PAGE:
Important Case law
The Hon'ble Supreme Court ruled in Smt. Rumi Dhar v. State of West Bengal & Anr. (2009) 6 SCC 364 that the learned Judge should examine the specific charges levelled against each accused individual when evaluating an application for Discharge made in accordance with Section 239 of the Code to determine whether or not a case has been made out at all.
What is Quashing?
It is determined that Section 482 Cr.P.C. is within the ambit of the High Court's inherent powers and is relatively unusual in criminal law. It appears to be the most potent instrument given to the High Court under the Indian Constitution's procedural provisions. It indicates that the High Courts of a specific state are the only ones who may employ this stipulated clause, and the Superior authorities may never revoke the High Courts' inherent power. However, only the courts have the right to use these authorities to provide complete and acceptable justice to the parties in front of them and to prevent misuse of the legal system. In accordance with section 482 CrPC of the new Code, this is done with an inherent capacity to uphold justice, right wrongs, and prevent abuse of the legal system. It is important to note that the high court's inherent powers should only be employed in limited circumstances. The Code of Criminal Procedure (Amendment) Act of 1923 added this section because it was determined that the high courts were unable to provide complete justice when it was determined that the given case demonstrated ex-facie or occasionally prima facie illegality that was frequently observable and obvious.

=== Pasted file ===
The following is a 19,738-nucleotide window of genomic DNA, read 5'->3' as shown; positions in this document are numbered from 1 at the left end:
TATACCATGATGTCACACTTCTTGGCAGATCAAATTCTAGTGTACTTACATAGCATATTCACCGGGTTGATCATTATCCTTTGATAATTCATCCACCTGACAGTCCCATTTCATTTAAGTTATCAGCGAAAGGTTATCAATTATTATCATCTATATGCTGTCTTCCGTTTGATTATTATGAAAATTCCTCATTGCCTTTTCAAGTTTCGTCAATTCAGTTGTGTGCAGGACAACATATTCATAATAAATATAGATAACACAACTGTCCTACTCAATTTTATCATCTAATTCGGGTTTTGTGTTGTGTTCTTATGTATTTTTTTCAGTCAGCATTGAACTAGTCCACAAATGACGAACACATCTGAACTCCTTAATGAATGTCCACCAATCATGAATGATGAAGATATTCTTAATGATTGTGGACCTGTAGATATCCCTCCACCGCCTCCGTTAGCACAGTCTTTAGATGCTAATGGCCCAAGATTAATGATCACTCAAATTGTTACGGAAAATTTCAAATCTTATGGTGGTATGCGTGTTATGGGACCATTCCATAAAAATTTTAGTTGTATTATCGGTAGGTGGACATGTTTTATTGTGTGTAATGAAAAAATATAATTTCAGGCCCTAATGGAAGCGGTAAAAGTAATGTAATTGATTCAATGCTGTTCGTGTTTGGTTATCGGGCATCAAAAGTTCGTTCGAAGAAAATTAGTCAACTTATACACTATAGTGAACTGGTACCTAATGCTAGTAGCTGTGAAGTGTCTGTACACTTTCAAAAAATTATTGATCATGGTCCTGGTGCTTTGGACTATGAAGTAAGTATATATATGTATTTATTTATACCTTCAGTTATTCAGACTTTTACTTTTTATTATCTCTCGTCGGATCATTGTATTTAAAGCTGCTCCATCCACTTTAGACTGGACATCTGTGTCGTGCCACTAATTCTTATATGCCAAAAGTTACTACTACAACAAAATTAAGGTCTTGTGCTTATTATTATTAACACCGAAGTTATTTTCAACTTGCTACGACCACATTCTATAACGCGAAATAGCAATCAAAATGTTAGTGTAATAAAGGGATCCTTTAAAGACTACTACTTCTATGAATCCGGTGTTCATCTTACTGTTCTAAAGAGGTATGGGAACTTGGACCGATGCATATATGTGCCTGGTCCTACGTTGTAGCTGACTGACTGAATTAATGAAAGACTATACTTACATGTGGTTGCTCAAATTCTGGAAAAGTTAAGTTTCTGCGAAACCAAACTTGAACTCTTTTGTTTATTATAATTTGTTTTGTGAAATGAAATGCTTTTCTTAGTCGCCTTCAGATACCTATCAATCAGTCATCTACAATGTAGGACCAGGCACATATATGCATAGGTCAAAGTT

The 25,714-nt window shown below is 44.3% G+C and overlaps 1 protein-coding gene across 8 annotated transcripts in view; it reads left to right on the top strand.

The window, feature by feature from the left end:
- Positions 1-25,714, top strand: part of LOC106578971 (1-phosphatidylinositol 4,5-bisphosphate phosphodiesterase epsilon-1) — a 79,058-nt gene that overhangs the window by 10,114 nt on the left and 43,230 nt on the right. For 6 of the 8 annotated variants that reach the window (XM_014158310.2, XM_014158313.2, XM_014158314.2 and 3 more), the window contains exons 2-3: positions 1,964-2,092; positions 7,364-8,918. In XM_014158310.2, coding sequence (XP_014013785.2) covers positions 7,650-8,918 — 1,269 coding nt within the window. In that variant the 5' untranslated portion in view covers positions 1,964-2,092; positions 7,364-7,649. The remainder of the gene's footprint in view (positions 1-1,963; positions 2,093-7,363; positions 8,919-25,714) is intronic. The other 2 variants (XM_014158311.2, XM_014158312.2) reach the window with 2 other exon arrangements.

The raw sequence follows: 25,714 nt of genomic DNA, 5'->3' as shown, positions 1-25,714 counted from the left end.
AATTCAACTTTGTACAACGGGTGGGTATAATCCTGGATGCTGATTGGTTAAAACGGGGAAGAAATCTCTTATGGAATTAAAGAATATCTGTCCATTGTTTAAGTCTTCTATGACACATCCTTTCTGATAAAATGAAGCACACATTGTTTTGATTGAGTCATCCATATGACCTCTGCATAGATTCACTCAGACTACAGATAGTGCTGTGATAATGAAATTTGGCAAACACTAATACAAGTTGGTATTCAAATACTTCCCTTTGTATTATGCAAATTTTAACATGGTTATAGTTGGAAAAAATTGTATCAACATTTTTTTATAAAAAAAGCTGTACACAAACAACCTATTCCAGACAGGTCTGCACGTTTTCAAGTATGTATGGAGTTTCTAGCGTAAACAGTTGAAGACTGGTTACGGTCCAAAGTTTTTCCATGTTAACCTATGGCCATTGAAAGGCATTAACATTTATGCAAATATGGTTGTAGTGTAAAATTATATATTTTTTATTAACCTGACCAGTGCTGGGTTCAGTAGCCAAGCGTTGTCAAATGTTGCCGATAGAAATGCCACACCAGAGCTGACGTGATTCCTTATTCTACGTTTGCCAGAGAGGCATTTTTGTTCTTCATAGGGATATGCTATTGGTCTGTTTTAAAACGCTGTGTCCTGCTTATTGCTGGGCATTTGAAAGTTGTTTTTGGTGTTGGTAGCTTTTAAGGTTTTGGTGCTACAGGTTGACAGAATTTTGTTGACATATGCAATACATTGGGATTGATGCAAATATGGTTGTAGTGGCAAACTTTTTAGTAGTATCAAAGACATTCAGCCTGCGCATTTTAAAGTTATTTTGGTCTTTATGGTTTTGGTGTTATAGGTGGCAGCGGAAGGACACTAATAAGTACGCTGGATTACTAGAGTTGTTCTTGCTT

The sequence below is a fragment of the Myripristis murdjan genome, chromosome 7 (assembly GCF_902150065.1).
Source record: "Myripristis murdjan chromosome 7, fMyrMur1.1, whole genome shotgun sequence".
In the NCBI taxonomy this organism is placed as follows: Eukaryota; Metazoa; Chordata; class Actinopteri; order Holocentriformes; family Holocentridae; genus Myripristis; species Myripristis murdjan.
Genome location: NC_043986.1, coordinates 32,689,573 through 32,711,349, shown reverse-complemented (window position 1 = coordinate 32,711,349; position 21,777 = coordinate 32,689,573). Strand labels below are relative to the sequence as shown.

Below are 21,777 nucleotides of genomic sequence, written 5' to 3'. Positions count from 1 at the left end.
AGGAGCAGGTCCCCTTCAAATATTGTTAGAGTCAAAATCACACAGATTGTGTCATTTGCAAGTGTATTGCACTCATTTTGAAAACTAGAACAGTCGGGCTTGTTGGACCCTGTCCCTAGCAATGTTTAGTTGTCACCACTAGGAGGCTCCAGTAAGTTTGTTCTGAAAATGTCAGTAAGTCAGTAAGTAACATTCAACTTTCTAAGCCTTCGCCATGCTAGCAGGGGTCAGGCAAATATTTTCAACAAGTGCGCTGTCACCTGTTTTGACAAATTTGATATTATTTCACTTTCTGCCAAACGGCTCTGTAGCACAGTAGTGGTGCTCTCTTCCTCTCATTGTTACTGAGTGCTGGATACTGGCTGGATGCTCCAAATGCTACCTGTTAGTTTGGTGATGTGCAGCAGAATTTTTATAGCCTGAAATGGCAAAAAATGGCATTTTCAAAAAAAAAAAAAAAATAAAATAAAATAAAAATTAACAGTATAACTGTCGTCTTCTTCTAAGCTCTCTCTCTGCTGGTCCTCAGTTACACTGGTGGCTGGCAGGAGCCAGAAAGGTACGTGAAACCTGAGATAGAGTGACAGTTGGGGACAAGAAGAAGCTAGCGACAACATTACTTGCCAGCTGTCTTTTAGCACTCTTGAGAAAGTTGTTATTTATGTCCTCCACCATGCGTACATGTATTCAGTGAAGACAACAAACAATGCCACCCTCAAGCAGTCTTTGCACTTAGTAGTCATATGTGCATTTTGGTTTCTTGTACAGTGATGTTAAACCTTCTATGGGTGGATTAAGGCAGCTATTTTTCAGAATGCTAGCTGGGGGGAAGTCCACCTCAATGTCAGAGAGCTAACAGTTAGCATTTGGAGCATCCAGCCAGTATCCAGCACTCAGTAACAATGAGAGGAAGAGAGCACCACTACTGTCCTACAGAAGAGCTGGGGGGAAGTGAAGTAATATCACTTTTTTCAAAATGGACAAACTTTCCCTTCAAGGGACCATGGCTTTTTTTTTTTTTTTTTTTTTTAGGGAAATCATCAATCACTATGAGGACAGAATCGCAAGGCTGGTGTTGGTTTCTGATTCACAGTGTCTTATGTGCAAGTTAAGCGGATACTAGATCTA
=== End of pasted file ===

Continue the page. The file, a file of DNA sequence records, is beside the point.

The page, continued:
Essential elements of Quashing
However, it is argued here that this provision includes three scenarios in which such inherent jurisdictional rights may be used. These are as follows:
- To avoid misuse of the court's procedures.
- To fulfil the purposes of justice.
- To put into effect a Cr.P.C. order.
The following points can be used to conclude what is coherent with the goals of 482 Cr.PC: The inherent authority of the High Court is the most potent tool under Section 482 of the Code of Criminal Procedure, and it undoubtedly acts in a particular manner in criminal law. This process is primarily employed to purge the realm of criminal proceedings of all corrupting and malevolent influences.
Important Case Law
In Som Mittal v. Govt. of Karnataka, the Supreme Court ruled that the authority granted by Section 482 Cr.P.C. must only be used in the rarest of circumstances. The use of inherent power, as described in Section 482 of the Code of Criminal Procedure, is an exception rather than the rule. The exception is only used when it is brought to the Court's attention that a serious injustice would have been done if the trial had continued and the accused would have been subjected to needless harassment. At first glance, it would seem to the Court that the trial would likely result in an acquittal.